Many women during their pregnancy will always be asked how much weight they have gained. Moderate weight gain during pregnancy is normal as your baby’s growth and development will depend on it. The extra kilograms will eventually be lost after delivery to reach your pre-pregnancy weight after some time.
You as a pregnant woman can gain an average of 12 kg (8-16 kg) to account for the baby’s weight and other tissues and fluids accompanying pregnancy. You should neither worry about that nor lower your caloric intake unless there is pre-pregnancy obesity or a high weight gain.
Here’s where the weight gain goes
- Baby: 2 – 3.4 kg
- Placenta: 0.5 kg
- Amniotic fluid: 4.0 – 5.9 kg
- Larger uterus: 0.5 – 1.1 kg
- Larger breasts: 0.5 – 1.4kg
- Increased blood volume: 1.0 – 1.8 kg
- Increased fat stores: 1.0 – 3.6 kg
Experts recommend that the weight gain during pregnancy will always depend on your body mass index:
|BMI||Recommended weight gain (kg)||Average weight gain per week after the 3rd month|
|Underweight (less than 19.8)||12.5 - 18||0.5|
|Healthy weight (19.8 – 26)||11.5 - 16||0.44|
|Overweight (26.0 - 29.0)||7 - 11.5||0.3|
|Obese (more than 29.0)||6.0 - 8.0||0.3|
*BMI = weight (kg)/height (m2)
Good to know
Did you know that it is not true when people say you should eat for 2 during pregnancy? The average increase in your calorie intake should not exceed 300 calories per day and that is after your first trimester!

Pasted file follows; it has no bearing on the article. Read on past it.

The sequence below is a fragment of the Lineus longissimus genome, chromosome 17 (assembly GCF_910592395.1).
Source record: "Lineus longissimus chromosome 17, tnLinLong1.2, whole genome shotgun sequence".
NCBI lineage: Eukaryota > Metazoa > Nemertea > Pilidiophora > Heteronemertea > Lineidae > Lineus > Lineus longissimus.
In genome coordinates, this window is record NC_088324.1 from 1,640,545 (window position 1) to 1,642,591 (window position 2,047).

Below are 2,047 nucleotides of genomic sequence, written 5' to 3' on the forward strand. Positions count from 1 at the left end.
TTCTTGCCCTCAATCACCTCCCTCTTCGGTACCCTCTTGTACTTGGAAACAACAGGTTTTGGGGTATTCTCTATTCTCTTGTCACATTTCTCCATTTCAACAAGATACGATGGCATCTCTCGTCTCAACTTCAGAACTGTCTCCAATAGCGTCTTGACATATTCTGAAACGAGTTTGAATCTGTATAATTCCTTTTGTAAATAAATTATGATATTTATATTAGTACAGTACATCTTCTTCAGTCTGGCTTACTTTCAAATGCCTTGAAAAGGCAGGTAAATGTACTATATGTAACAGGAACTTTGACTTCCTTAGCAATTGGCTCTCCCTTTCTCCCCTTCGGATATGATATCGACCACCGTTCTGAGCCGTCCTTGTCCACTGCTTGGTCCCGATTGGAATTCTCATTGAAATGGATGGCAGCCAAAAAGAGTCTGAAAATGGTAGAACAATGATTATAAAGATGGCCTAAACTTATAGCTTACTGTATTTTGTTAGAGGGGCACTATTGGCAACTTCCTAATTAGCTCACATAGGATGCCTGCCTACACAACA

The pattern of you to gain weight is as follows:
- In the first trimester, you do not need to gain much weight, only about 0-2 kg
- In the second and third trimester, steady weight gain is important for baby’s growth and development, which can be about 1–2 kg/month
As a result it’s preferred that your weight gain doesn’t exceed these limits as it would lead to several complications in pregnancy and delivery. Some of them could be high blood pressure, gestational diabetes, fatigue, backache, delivery complications due to increased fetus weight and less milk secretion due to the high storage of fat tissues around the milk glands. Another point pregnant women should not forget is that when they gain excess weight, they will find it difficult to get back to their pre-pregnancy weight.
Here are a few tips to follow to control your weight gain during pregnancy:
- Eat small, frequent meals distributed throughout the day; breakfast, snack, lunch, snack, dinner
- Increase your fluid intake, especially of water
- Eat more fruits and vegetables, which increases the feeling of fullness yet are relatively low in calories with no fat
- Reduce to a minimum your intake of fried and sweet foods
- Try to cut down on junk and fast foods as they are high-calorie foods with no nutritional benefits for you or your baby
- Consume good quality proteins beneficial for building cells and tissues, like meats (all kinds), eggs, dairy products and legumes
- Increase your intake of high-calcium foods like milk and dairy products. These are not only rich in calcium but are high in proteins
- Do not always give in to you increased appetite especially if your food intake has increased remarkably, because this will put you at a higher risk of pregnancy complications